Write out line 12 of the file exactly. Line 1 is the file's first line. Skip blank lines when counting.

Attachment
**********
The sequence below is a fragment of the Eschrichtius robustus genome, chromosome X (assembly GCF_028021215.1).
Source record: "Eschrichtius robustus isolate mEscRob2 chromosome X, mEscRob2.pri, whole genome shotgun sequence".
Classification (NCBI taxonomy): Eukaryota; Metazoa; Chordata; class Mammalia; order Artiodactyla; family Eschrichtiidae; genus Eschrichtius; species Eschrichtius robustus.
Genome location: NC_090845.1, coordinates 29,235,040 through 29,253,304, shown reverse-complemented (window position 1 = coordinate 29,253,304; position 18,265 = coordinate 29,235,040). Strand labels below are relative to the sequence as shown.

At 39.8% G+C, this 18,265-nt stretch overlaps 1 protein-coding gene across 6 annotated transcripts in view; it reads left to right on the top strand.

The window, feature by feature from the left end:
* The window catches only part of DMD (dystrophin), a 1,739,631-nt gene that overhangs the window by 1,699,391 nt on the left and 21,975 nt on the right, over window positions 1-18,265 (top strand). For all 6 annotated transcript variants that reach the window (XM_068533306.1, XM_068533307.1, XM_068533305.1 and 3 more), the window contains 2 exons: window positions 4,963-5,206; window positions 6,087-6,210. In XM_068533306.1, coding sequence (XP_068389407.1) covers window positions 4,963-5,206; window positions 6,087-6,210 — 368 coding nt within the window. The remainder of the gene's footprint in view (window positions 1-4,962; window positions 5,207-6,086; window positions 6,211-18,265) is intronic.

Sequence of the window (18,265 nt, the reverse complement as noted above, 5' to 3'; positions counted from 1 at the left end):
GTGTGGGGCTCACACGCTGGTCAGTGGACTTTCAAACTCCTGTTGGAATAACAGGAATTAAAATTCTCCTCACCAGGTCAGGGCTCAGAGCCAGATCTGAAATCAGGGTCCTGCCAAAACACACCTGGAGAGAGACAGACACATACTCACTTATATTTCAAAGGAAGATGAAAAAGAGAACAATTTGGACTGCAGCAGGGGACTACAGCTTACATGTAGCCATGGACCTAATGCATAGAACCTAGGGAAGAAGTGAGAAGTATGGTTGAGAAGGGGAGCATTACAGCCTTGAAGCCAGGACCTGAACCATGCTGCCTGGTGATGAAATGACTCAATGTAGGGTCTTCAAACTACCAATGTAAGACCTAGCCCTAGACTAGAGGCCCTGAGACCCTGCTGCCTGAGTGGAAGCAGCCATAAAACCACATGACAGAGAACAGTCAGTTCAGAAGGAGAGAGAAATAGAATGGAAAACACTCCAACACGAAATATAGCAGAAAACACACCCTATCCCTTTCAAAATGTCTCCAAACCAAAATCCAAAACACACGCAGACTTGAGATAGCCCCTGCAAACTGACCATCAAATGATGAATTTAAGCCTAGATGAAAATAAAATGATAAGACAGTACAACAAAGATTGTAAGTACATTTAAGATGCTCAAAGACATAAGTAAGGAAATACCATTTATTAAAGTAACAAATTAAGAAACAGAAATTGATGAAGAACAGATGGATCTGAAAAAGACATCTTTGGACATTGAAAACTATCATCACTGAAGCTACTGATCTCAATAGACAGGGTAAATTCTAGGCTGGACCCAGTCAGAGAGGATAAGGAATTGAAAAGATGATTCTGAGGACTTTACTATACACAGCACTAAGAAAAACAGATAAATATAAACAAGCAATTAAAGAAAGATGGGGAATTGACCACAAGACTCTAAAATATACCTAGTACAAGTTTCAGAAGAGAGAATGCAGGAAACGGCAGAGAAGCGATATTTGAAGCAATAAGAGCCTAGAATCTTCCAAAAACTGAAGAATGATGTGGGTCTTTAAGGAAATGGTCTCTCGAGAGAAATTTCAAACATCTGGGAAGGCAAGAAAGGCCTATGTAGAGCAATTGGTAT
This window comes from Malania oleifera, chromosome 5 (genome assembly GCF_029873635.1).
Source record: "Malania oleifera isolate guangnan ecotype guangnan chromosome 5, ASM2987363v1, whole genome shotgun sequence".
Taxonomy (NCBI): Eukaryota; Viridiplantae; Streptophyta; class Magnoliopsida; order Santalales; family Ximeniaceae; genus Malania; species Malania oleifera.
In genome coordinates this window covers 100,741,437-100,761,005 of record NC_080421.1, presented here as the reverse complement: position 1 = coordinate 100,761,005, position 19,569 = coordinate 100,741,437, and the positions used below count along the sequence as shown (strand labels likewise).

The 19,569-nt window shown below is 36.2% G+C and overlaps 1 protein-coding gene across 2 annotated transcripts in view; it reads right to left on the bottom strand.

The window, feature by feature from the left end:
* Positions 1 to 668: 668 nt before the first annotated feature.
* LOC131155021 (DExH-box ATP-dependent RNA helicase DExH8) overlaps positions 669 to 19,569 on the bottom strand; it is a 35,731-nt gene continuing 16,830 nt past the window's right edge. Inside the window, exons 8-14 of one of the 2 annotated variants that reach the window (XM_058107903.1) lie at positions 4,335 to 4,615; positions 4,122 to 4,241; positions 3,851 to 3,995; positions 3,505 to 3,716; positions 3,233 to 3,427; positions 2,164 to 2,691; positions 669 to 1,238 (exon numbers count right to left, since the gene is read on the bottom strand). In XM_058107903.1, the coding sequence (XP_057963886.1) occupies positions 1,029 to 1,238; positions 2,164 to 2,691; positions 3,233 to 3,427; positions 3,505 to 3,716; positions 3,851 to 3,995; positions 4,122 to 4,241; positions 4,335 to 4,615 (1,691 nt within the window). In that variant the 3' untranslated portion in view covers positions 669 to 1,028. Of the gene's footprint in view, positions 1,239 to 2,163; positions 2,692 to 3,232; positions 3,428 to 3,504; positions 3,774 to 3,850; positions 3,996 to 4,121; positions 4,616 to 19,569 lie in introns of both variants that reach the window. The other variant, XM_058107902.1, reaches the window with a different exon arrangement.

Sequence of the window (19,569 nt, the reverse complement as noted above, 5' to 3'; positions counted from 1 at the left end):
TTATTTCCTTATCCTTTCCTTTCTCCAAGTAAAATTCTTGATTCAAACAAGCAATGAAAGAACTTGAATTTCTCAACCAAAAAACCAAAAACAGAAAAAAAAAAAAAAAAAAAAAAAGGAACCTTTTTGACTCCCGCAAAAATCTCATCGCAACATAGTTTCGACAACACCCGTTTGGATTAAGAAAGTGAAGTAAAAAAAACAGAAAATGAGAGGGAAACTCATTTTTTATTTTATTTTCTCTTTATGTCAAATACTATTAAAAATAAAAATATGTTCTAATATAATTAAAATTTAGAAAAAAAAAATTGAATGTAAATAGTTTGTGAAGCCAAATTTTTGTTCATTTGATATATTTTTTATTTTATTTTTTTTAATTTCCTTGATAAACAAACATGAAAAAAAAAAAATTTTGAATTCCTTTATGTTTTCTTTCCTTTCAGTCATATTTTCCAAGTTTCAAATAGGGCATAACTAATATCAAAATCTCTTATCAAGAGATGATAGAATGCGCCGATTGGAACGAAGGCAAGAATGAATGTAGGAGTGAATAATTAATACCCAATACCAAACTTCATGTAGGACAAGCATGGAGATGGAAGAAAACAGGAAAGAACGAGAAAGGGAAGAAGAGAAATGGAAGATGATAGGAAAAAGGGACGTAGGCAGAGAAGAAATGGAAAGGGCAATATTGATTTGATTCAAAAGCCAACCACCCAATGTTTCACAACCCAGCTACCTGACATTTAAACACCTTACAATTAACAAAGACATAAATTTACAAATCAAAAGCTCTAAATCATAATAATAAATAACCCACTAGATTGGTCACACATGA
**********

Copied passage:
Taxonomy (NCBI): Eukaryota; Viridiplantae; Streptophyta; class Magnoliopsida; order Santalales; family Ximeniaceae; genus Malania; species Malania oleifera.